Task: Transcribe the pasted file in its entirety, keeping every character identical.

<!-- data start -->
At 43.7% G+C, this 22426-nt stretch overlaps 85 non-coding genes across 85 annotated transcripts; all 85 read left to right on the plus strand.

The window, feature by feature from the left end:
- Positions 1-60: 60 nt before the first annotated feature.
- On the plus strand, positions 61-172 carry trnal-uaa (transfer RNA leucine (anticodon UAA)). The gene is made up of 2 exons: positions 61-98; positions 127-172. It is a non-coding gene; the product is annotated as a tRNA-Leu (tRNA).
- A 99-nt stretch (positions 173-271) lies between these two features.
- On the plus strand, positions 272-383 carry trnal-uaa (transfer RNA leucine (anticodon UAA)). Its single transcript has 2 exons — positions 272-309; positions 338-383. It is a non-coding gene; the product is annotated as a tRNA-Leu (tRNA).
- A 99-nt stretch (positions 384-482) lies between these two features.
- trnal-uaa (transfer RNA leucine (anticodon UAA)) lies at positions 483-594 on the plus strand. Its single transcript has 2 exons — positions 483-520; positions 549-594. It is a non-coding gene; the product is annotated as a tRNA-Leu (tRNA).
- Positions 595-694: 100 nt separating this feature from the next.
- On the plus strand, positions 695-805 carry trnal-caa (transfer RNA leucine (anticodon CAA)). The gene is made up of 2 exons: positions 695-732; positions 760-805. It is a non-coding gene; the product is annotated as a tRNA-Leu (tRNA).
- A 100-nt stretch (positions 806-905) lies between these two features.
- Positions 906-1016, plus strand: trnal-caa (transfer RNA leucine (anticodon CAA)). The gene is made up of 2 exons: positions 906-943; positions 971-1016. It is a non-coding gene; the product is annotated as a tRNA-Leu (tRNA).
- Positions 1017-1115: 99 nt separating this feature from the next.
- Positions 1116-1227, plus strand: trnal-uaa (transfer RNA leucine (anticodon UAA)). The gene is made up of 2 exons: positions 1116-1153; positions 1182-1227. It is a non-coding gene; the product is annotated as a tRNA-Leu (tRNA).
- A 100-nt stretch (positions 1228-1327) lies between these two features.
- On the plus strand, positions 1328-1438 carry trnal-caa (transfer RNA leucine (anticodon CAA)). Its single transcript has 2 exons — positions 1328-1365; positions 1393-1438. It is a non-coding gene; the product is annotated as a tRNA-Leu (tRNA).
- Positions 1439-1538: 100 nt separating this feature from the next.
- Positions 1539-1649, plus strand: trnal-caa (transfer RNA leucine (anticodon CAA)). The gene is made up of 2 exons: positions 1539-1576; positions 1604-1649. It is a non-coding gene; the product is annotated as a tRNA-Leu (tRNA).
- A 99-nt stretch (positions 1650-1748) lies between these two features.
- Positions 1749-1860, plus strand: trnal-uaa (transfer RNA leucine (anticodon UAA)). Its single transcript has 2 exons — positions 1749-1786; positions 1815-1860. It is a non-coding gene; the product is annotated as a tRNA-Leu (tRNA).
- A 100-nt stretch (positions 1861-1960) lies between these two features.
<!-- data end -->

At 43.7% G+C, this 22426-nt stretch overlaps 85 non-coding genes across 85 annotated transcripts; all 85 read left to right on the plus strand.

The window, feature by feature from the left end:
- Positions 1-60: 60 nt before the first annotated feature.
- On the plus strand, positions 61-172 carry trnal-uaa (transfer RNA leucine (anticodon UAA)). The gene is made up of 2 exons: positions 61-98; positions 127-172. It is a non-coding gene; the product is annotated as a tRNA-Leu (tRNA).
- A 99-nt stretch (positions 173-271) lies between these two features.
- On the plus strand, positions 272-383 carry trnal-uaa (transfer RNA leucine (anticodon UAA)). Its single transcript has 2 exons — positions 272-309; positions 338-383. It is a non-coding gene; the product is annotated as a tRNA-Leu (tRNA).
- A 99-nt stretch (positions 384-482) lies between these two features.
- trnal-uaa (transfer RNA leucine (anticodon UAA)) lies at positions 483-594 on the plus strand. Its single transcript has 2 exons — positions 483-520; positions 549-594. It is a non-coding gene; the product is annotated as a tRNA-Leu (tRNA).
- Positions 595-694: 100 nt separating this feature from the next.
- On the plus strand, positions 695-805 carry trnal-caa (transfer RNA leucine (anticodon CAA)). The gene is made up of 2 exons: positions 695-732; positions 760-805. It is a non-coding gene; the product is annotated as a tRNA-Leu (tRNA).
- A 100-nt stretch (positions 806-905) lies between these two features.
- Positions 906-1016, plus strand: trnal-caa (transfer RNA leucine (anticodon CAA)). The gene is made up of 2 exons: positions 906-943; positions 971-1016. It is a non-coding gene; the product is annotated as a tRNA-Leu (tRNA).
- Positions 1017-1115: 99 nt separating this feature from the next.
- Positions 1116-1227, plus strand: trnal-uaa (transfer RNA leucine (anticodon UAA)). The gene is made up of 2 exons: positions 1116-1153; positions 1182-1227. It is a non-coding gene; the product is annotated as a tRNA-Leu (tRNA).
- A 100-nt stretch (positions 1228-1327) lies between these two features.
- On the plus strand, positions 1328-1438 carry trnal-caa (transfer RNA leucine (anticodon CAA)). Its single transcript has 2 exons — positions 1328-1365; positions 1393-1438. It is a non-coding gene; the product is annotated as a tRNA-Leu (tRNA).
- Positions 1439-1538: 100 nt separating this feature from the next.
- Positions 1539-1649, plus strand: trnal-caa (transfer RNA leucine (anticodon CAA)). The gene is made up of 2 exons: positions 1539-1576; positions 1604-1649. It is a non-coding gene; the product is annotated as a tRNA-Leu (tRNA).
- A 99-nt stretch (positions 1650-1748) lies between these two features.
- Positions 1749-1860, plus strand: trnal-uaa (transfer RNA leucine (anticodon UAA)). Its single transcript has 2 exons — positions 1749-1786; positions 1815-1860. It is a non-coding gene; the product is annotated as a tRNA-Leu (tRNA).
- A 100-nt stretch (positions 1861-1960) lies between these two features.